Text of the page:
The Death Penalty and Democracy

The Economist’s Lexington blog has a post about democracy and the death penalty, pointing out that major strides have been made to eliminate the death penalty in many states despite strong public support of this ultimate punishment. Those achievements, then, go against public opinion:

All of this is pretty pragmatic, if you check opinion polls by such outfits as Gallup or the Pew Center for Research. These find that most Americans support the death penalty (though that support has fallen from 80% a generation ago to around 60% today). Most Americans think that executions are morally acceptable and applied fairly in America. Yet majorities also believe that the innocent are likely to have been executed by mistake, and are sceptical that executions have a deterrent effect. When offered life without parole as an alternative punishment to execution for murder, Americans divide almost evenly…

The story of the last few years has been of an abolitionist movement that has been refining and honing its arguments with ever greater success. However, and I write this as someone who is a moral absolutist against the death penalty, the abolitionist camp has not done so well tackling a gigantic question: that of democracy.

In every Western democracy that has scrapped the death penalty, politicians have acted against the wishes of a majority of voters. If you were to draw a pyramid of accountability (or its lack), the pinnacle would be occupied by the European Union, which has made abolition of the death penalty a condition for membership of the club, irrespective of the wishes of any voter or political party. A European politician running on a platform of restoring capital punishment would be wasting his and the voters’ time, unless he was willing to leave the EU as well…

So is abolition democratic at all? That depends on what version of democratic accountability you favour. The most combative abolitionists, such as Mario Cuomo, openly argue that they know better than their voters, and are saving them from their baser instincts. This represents the representative model eloquently outlined by Edmund Burke, when he told his 18th century constituents in Bristol that while he was most interested in their opinions, and would attentively listen to them, he would reject any talk of “authoritative instructions” or “mandates issued” which he might be expected to obey, even when they ran counter to his own conscience and judgment.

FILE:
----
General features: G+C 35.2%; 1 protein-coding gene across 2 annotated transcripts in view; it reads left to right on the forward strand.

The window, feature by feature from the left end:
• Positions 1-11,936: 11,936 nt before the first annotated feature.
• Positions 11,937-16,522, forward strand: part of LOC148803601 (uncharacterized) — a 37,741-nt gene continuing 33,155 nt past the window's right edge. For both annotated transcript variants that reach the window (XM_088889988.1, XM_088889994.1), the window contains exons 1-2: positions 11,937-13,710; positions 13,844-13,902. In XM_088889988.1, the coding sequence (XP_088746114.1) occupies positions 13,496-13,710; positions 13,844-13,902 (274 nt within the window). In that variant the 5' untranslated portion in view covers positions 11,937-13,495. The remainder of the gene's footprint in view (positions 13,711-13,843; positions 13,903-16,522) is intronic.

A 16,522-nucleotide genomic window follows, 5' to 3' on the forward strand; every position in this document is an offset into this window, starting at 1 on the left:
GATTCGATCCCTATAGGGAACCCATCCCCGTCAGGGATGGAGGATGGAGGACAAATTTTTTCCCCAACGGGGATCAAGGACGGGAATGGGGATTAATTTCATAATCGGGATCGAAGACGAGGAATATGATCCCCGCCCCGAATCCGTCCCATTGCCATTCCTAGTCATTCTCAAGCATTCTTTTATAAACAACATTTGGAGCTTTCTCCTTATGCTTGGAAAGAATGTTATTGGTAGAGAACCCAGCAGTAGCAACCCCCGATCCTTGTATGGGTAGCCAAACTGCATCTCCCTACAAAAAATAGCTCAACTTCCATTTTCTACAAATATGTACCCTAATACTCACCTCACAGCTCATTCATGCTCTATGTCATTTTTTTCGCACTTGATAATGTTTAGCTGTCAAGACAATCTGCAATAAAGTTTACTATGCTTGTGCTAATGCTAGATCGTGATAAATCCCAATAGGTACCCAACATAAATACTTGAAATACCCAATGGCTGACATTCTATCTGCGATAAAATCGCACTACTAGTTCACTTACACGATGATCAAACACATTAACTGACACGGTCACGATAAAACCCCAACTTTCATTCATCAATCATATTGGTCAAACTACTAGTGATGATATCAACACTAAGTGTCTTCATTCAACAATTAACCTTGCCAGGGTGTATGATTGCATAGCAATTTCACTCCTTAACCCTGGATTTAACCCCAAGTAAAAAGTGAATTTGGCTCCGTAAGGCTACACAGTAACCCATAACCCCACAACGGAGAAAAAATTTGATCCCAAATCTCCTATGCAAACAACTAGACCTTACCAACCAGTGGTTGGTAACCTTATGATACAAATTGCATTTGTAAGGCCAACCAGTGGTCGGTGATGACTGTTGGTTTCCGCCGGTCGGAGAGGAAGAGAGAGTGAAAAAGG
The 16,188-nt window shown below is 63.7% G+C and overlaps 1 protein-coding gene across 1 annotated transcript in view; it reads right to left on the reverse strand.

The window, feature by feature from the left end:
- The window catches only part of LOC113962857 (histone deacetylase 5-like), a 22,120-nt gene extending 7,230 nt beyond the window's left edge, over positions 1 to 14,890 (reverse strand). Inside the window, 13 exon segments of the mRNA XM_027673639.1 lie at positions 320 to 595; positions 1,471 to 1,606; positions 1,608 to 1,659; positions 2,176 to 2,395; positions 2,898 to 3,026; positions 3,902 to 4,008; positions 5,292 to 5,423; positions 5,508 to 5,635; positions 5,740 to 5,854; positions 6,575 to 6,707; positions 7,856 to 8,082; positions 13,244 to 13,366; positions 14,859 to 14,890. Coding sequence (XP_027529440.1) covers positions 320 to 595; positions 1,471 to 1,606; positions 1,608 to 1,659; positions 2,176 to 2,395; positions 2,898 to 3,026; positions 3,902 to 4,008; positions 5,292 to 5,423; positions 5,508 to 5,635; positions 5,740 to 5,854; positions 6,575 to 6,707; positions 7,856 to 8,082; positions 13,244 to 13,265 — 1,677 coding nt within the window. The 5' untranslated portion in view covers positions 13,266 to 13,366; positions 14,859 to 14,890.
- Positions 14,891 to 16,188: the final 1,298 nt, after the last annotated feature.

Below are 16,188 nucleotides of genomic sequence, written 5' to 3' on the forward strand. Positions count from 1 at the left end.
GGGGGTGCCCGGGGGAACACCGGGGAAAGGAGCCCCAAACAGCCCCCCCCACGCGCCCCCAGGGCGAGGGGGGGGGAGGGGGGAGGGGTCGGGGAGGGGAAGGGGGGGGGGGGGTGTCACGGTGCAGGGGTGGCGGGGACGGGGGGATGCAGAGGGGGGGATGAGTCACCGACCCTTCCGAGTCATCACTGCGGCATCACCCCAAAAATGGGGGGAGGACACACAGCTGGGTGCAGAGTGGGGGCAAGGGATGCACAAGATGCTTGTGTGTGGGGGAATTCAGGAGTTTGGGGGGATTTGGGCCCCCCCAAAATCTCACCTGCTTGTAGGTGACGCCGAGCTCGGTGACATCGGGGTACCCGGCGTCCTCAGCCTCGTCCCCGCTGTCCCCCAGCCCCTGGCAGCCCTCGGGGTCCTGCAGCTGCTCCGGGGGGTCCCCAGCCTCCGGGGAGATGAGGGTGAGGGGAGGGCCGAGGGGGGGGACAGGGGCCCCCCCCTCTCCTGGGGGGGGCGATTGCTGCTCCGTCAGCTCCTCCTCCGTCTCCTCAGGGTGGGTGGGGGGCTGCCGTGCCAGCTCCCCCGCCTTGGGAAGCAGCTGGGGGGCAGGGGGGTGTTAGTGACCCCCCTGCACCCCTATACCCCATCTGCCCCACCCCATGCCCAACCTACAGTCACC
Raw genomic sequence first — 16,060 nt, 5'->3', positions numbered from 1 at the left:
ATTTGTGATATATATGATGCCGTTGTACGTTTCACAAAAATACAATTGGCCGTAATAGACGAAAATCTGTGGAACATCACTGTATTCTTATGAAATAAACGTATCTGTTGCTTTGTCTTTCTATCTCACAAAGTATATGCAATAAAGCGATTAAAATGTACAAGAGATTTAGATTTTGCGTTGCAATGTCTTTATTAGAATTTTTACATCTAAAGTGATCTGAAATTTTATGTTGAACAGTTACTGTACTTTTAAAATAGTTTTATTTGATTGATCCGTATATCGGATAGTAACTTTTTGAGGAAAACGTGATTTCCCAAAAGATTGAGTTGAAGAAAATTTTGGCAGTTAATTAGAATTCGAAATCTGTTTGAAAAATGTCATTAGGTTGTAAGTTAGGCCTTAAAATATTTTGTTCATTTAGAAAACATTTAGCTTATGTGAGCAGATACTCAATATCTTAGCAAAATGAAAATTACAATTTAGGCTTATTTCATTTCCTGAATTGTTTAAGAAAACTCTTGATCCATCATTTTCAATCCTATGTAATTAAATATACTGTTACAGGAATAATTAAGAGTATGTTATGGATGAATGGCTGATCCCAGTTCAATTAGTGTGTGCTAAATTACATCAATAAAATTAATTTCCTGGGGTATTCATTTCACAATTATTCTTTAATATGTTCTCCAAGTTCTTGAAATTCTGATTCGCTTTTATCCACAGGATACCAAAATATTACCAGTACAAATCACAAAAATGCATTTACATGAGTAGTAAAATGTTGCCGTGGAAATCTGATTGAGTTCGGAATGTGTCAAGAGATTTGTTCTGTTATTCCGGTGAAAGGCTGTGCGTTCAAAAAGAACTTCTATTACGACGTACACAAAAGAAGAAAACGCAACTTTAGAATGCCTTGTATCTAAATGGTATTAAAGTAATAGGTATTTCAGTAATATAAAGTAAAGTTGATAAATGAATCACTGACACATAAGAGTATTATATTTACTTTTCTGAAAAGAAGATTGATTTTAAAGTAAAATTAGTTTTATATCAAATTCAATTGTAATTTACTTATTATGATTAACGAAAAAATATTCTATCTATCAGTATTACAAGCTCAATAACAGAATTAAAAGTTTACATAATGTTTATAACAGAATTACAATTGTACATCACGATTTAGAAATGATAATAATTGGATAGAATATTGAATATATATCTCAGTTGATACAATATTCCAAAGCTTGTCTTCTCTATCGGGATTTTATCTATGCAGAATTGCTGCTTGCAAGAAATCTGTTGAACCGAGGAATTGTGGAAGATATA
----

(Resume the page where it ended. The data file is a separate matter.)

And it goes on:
I’m with Mario Cuomo. Because democracy is not the end goal, it’s a means to an end: liberty. And when democracy and liberty are in conflict, and they often are, I care far more about the latter than I do the former. This is the entire point of the Bill of Rights, the whole reason why we put our most basic rights out of the reach of majorities (except with a constitutional amendment, which is, quite intentionally, very rare).

58 comments on this post.
  1. glodson:

    Yet majorities also believe that the innocent are likely to have been executed by mistake, and are sceptical that executions have a deterrent effect.

    This is one of the reasons I’m against the death penalty. Innocent people have been, and will continue to be murdered by the state, and the severity of the punishment does not seem to be an effective deterrent. It seems that the people who still support the death penalty despite believing this need to work on their logic.

    The death penalty is a relic. We don’t need it, it kills innocent people, it isn’t applied fairly, it isn’t a morally acceptable punishment, and it doesn’t even have the benefit of being a deterrent.

  2. fastlane:

    I think democracy is inherently in conflict with human rights, unless 100% of the population agrees on something.

    It’s just that it’s the best form of government we’ve managed to come up with, benign dictators being exceedingly rare…..

  3. sundoga:

    I support a death penalty. But not for any of the reasons Glodson named – rather, for just one: Some people, by their actions, show that they can never be allowed to interact with a normal populace ever again. And I consider the DP to be more merciful than eternal imprisonment.

  4. Thorne:

    I agree with sundoga. Some people should never, ever be permitted the opportunity of freedom, whether through escape or through the actions of a beneficent judge. Society is far safer if some people are executed for their crimes.

    The problem is that the justice system in this country is too badly flawed to be able to determine who those people are. Unless we can get beyond the idea of convicting someone because of their race, or accent, or because the local prosecutor needs more convictions for his political career to flourish, we can never really be sure that the majority of those convicted are actually guilty of any crimes at all.

  5. tacitus:

    Some people, by their actions, show that they can never be allowed to interact with a normal populace ever again. And I consider the DP to be more merciful than eternal imprisonment.